Fig. 4
figure 4

Yield and tensile strength of the alloy EN AW6082 T4 during heat treatments to different maximum temperatures during heating at 100 Ks\(^{\mathbf {-1}}\) and cooling at 10 Ks\(^{\mathbf {-1}}\)

As can be seen in the example of the yield and tensile strength, the mechanical properties of the investigated alloy depend on the maximum temperature during the short-term heat treatment. This behaviour correlates with the findings from the thermal analysis. Up to the maximum temperature of 200 \(^{\circ } {\textrm{C}}\), the yield and tensile strength are only slightly reduced after the short-term heat treatment. The main softening takes place between temperatures of 200 and 300 \(^{\circ } {\textrm{C}}\). In this temperature range, the strength-increasing clusters and GP-zones of the initial state are dissolved [8]. Between temperatures of 300 \(^{\circ } {\textrm{C}}\) and 400 \(^{\circ } {\textrm{C}}\), the yield and the tensile strengths are slightly reduced with rising temperature.

Furthermore, it was shown that the mechanical properties of the alloy EN AW6082 T4 during heating differ from those during cooling. They strongly depend on the heat treatment history besides the current temperature. This mechanical behaviour of the alloy EN AW6082 T4 during the short-term heat treatment is to be modelled in the numerical simulation. For this purpose, a model approach for a low strength alloy 6060 [12] is further developed for the present high strength alloy 6082. For this purpose, the initial state is defined as an imaginary hardened phase (H), while the softened state after higher maximum temperatures is defined as an imaginary softened phase (S). These phases are transferred to each other depending on the temperature during heating. During cooling, no phase transformation is defined, because typical cooling rates of about 10 Ks\(^{-1}\) exceed the critical cooling rates of most 6XXX alloys [13]. The virtual phases are assigned to temperature-dependent flow curves. The material model does not consider the heating or cooling rate. Therefore, flow curves, which were recorded during a typical short-term heat treatment, i.e. during a rapid heating of about 100 Ks\(^{{}1}\) and during a cooling rate of a few 10 Ks\(^{{}1}\), have to be assigned to the virtual phases. A detailed description of the material model for the alloy EN AW6060 T4 can be found in reference [12].

Intermediate phases can be implemented between the imaginary hardened phase (H) and the imaginary softened phase (S), to describe the material behaviour more accurately. In order to be able to map the relatively large softening range of the alloy EN AW6082 T4, two intermediate phases (I\(_{1}\) and I\(_{2})\) were implemented. The transformation temperatures of the individual imaginary phases have been defined according to the continuous heating dissolution diagram [8]. Figure 5 shows the temperature transformation ranges of the imaginary phases for alloy EN AW6082 T4. The alloy is slightly softened by a short-term heat treatment up to the maximum temperature of 200 \(^{\circ } {\textrm{C}}\). This is considered in the material model by implementing the intermediate phase (I\(_{1})\) at 200 \(^{\circ } {\textrm{C}}\). Most of the softening takes place in the peak temperature range between 200 \(^{\circ } {\textrm{C}}\) and 300 \(^{\circ } {\textrm{C}}\). For this reason, at the maximum temperature of 300 \(^{\circ } {\textrm{C}}\), the intermediate phase (I\(_{2})\) is inserted. The mechanical properties do not change further after the short-term heat treatment above the peak temperature of 400 \(^{\circ } {\textrm{C}}\). For this reason, it is defined that from the maximum temperature of 400 \(^{\circ } {\textrm{C}}\), only the softened imaginary phase (S) is present. The individual phases change linearly depending on temperature, as Fig. 5 shows schematically. In LSDyna the keyword *MAT_GENERALIZED_PHASECHANGE predefines different phase transformation laws. Only one of the predefined phase transformation laws can be linearised. This is the phase transformation law according to Johnson-Mehl-Avrami-Kolmogorov (JMAK) [14].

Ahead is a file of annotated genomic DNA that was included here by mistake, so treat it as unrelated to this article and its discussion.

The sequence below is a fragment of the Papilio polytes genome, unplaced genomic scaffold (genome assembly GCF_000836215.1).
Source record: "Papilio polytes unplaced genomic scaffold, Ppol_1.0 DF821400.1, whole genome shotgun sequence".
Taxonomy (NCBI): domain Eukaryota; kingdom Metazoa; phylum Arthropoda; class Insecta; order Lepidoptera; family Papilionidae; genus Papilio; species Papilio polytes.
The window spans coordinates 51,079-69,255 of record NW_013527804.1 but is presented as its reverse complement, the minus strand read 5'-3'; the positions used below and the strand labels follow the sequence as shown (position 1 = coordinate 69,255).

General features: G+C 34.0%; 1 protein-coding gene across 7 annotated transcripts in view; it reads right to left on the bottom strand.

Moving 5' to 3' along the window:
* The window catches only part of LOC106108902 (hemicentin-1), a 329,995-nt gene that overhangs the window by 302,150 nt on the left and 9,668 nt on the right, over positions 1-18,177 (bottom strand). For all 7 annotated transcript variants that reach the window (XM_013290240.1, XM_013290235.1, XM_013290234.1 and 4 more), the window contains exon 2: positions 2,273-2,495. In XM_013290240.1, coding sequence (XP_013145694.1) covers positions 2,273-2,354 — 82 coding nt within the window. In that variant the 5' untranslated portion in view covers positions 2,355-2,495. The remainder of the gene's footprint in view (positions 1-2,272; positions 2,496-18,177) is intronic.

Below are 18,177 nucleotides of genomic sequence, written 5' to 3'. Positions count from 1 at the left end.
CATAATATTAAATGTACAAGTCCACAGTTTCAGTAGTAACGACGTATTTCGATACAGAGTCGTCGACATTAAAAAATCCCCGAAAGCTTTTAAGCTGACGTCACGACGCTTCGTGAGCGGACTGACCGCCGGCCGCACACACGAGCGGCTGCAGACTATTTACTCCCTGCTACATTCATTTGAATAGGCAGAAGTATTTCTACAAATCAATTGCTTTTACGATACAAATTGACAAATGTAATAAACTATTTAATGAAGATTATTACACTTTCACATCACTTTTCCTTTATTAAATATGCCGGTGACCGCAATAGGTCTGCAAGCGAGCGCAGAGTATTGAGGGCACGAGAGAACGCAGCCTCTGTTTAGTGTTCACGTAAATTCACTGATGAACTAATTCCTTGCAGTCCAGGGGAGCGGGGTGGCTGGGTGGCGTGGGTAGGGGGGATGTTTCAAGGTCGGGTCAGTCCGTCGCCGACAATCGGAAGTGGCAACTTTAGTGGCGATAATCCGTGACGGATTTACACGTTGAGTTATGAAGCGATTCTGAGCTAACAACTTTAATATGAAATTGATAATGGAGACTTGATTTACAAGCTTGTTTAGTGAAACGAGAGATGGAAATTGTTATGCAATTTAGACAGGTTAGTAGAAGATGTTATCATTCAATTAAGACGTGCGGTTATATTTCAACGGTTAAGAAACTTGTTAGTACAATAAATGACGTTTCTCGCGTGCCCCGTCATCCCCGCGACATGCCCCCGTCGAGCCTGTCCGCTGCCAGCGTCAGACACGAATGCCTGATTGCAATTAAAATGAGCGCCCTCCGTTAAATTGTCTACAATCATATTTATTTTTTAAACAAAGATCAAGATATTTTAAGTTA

Fig. 5
figure 5

Temperature transformation ranges of the imaginary phases for alloy EN AW6082 T4

The temperature-dependent flow curves of the single imaginary phases have been described by the Hockett-Sherby function [15]. A detailed description of the calculation of the temperature-dependent flow curves and Hockett-Sherby parameters from the experimental data can be found in reference [12].

A simple geometric model was used to verify the mechanical material model of alloy EN AW6082 T4. The simulation model consisted of a single cube-shaped solid element with an edge length of 1 mm. This element was subjected to a defined temperature profile to simulate heat treatment. The element was firmly clamped on one side by boundary conditions. The nodes on the other side were loaded with a predetermined displacement. Thermal expansion was not considered during this simulation to prevent thermally induced deformation. The time-temperature curve was varied in both the maximum temperature, and in the temperature during deformation, in different individual simulations. The time-displacement curve remained constant during all individual simulations. The simulated flow curves were then compared with experimental data. Figure 6 clearly shows that the material model adapted to EN AW-6082 T4 provides very good agreement between the experimental and simulated flow curves.